As Reagan's press secretary, Jim Brady was seriously wounded during the shooting. You have to admire the dedication of the Bradys to keep pushing for reasonable gun control laws. But as the Bradys acknowledge, Washington must find the courage to stand up to the NRA.
Some tea party lawmakers in the House helped to vote down Patriot Act provisions on Tuesday, out of concerns about civil liberties. Surprised, liberals applaud.
Since the Tucson shooting on Jan. 8, federal gun control advocates have made little headway and many states are considering expanding gun rights. Why?
The Los Angeles school district will review its security policies after the apparently accidental shooting of two students at Gardena High School. But experts are split on whether big-money projects like metal detectors and surveillance cameras are the way to go.
In many ways, Sarah Palin mirrors the ethos of the gun-rights movement she promotes: never back down. Criticized for her rhetoric in the aftermath of the Tucson shootings, she's since posted a combative defense on Facebook and signed up to speak at a hunting and gun convention.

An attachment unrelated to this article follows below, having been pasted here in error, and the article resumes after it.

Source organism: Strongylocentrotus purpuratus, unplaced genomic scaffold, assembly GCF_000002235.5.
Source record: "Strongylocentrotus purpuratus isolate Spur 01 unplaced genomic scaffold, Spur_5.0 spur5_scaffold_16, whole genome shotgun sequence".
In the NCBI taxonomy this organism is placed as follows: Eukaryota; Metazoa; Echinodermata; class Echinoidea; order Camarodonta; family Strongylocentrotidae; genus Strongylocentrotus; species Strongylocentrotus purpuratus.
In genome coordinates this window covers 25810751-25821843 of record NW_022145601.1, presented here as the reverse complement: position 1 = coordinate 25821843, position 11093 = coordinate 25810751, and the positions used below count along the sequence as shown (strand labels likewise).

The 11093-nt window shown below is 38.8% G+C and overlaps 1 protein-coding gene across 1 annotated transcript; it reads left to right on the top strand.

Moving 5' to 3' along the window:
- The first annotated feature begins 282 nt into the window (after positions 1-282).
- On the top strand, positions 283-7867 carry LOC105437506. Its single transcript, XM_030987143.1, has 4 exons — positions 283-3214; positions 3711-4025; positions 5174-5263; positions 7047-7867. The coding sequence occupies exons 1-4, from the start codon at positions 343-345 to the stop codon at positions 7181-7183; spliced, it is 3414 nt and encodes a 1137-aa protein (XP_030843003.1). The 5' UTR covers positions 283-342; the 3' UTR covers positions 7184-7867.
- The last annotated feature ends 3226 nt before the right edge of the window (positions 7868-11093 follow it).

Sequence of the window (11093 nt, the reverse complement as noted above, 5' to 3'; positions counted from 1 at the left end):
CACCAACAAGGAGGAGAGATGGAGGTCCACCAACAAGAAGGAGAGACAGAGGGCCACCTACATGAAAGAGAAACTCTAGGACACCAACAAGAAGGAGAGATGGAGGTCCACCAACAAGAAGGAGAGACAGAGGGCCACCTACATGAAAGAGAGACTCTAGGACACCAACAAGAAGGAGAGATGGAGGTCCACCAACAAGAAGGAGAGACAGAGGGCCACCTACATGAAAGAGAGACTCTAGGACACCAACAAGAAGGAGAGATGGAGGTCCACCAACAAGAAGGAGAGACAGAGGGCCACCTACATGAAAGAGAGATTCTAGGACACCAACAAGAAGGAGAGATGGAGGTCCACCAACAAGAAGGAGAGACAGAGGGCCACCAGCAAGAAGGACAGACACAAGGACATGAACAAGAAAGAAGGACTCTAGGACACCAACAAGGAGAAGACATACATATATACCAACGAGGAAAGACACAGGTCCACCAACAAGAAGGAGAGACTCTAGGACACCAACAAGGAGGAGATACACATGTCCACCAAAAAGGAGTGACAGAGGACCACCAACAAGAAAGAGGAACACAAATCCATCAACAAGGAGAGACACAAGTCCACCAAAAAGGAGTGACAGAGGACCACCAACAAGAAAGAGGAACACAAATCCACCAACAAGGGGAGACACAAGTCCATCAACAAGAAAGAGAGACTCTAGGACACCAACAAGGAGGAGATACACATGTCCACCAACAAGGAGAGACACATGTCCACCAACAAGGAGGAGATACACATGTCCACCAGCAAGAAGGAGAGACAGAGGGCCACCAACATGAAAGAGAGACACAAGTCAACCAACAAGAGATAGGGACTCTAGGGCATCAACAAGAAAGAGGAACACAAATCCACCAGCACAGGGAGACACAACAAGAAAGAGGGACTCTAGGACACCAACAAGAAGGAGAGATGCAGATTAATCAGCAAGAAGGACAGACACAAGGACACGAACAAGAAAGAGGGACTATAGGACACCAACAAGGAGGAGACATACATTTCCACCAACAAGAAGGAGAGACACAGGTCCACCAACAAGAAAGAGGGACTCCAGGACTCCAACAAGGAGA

Despite gun control efforts in Congress in the wake of the Arizona shooting, it's unlikely that America will see more gun control laws. In fact, the opposite may happen, at least in Arizona.
The idea that we can overcome our history and our baser instincts is the message great leaders send in times of tragedy and tension. It is the stuff of great speeches, and it is what President Obama gave the nation Wednesday night.
The blogger, a former Internet radio talk show host, was angry at three federal appeals court judges for upholding a Chicago gun ban. In his blog he wrote the judges 'deserve to be killed.'
The Bureau of Alcohol, Tobacco, and Firearms wants gun dealers on the southern border to report bulk sales of assault weapons for six months. These semiautomatic rifles are popular with Mexican drug cartels. More than the AFT's temporary measure is needed.
Obama's nomination of Andrew Traver to head the Bureau of Alcohol, Tobacco, Firearms and Explosives (ATF) reignites concern that the White House wants to whittle away at gun rights. The last time that happened, Americans armed up.